By now, you should be hearing comments ranging from "Aren’t you just finding what you want to find?" (which is good) to "Yeah, I sort of see it" (which is better). Offer more proof: On the album’s back cover, some tiles on a concrete wall spell out "Beatles." A cluster of smudges appears to the left. Connect these “dots” and you get the number 3: Only three Beatles are still living. The tile containing the "s" in Beatles has a crack in it, meaning the band is no longer united — and hasn’t been for years. Remember the "I buried Paul" line? Now that we know what to look for, we can find clues aplenty, as many fans did when they pored over album covers, parsed song lyrics and played Beatles songs faster or slower or even (and most notoriously) backwards.

Fact and reason. Hopefully, your students will point out that it's possible to hear just about anything when the words are distorted enough, just as it’s possible to find proof if you've already decided what's true. Try passing out the words to any Beatles song. For example, "Love Me Do" expresses a wish for "somebody new" and "someone like you" — clearly a reference to the band’s need for a lookalike replacement. Except for this problematic fact: The song was composed years before Paul’s “death.”

More facts: the rumor began as a prank article in a college newspaper. The Abbey Road cover came about because The Beatles, having increasing trouble working together, decided on a simple shot of them crossing the street near their recording studio. Paul was barefoot because it was a hot day. The LMW 28IF license would encode no message about Linda McCartney weeping because Paul and Linda hadn't even met in 1966, the year he supposedly died. Plus he was 27 in 1969, and the "I" in "28IF" is a one.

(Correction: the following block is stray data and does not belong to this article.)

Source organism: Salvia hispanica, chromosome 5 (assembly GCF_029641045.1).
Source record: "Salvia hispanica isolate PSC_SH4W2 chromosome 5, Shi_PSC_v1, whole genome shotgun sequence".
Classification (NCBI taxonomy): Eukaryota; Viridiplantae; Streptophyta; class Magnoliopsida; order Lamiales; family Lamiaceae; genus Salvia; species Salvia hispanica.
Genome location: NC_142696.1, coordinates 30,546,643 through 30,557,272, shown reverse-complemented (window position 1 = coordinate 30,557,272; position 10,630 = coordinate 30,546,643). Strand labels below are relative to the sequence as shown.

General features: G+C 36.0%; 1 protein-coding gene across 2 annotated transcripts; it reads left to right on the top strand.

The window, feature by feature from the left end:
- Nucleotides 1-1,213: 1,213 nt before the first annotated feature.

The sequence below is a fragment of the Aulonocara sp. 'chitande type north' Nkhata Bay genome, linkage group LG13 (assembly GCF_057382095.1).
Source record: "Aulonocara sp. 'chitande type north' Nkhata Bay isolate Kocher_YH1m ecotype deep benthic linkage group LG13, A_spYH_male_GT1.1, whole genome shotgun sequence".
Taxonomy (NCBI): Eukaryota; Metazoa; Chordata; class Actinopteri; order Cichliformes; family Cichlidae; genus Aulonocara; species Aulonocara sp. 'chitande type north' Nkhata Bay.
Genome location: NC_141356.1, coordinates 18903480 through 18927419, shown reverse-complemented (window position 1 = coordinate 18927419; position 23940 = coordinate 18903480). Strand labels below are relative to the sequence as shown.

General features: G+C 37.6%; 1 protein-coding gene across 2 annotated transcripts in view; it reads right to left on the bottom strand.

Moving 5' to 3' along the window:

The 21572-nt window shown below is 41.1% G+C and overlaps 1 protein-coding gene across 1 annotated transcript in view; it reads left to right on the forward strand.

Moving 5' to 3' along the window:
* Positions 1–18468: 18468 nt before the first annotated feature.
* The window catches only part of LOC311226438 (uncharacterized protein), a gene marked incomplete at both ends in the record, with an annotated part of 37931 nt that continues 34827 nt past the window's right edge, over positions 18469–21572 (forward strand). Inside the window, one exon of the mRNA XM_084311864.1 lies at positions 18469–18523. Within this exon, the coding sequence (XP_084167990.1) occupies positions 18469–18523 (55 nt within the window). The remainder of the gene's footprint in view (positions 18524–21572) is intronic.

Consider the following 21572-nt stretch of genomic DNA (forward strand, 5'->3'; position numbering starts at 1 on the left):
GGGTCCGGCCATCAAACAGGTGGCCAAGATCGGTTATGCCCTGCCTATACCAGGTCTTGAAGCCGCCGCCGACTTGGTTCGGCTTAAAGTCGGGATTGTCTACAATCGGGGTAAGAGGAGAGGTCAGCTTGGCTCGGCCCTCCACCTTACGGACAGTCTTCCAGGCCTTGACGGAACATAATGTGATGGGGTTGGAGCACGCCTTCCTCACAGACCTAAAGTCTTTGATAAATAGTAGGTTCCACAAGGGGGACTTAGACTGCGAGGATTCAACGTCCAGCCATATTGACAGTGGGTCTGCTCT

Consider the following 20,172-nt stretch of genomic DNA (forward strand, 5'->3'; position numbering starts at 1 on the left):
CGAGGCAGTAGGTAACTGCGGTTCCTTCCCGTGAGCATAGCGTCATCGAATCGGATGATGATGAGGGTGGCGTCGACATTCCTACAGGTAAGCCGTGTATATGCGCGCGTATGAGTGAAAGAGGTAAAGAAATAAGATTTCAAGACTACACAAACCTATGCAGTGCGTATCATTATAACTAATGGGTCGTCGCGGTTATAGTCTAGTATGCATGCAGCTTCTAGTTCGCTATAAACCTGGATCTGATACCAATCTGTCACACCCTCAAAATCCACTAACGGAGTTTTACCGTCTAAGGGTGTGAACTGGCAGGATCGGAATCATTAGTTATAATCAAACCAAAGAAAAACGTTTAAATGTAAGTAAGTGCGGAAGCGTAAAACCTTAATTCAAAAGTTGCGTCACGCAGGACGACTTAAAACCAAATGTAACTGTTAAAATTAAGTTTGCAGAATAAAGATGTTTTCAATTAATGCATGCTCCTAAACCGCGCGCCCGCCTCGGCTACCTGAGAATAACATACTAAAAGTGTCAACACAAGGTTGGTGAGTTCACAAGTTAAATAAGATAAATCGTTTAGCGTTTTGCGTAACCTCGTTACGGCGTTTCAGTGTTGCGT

How about some reasonable criteria for an imposter? Looking like Paul would be the easy part. He would also have to sing like Paul, and walk and talk and smile in that adorable way like Paul and compose instantly hummable tunes like Paul. Oh, and play bass. Left-handed. Which returns us to the key question: Why did so many people put so much faith in something so unfounded?

Follow-Up Activities

  1. Research The Beatles and their times. Maybe it was easier for their millions of long-time fans to believe in tragedy and conspiracy than in the truth: As Paul himself told Life magazine, he was "not dead, but the Beatle thing is over." And the band did in fact plant "secret" messages in their album art and music, albeit at random and in a whimsical mood just to see if anyone would notice; hence the distorted phrase at the end of "Strawberry Fields Forever" (which actually is “cranberry sauce”). Also, given that this rumor of death and cover-up was most virulent in America, and given that Vietnam was happening and Watergate was looming, perhaps the credulity becomes less incredible.
  2. Invent a rumor about a celebrity and then find the "proof." To counter the morbid tone of the Paul-is-dead legend, and to make this rumor feel all the more attractive, focus on something we might wish for instead of something we dread.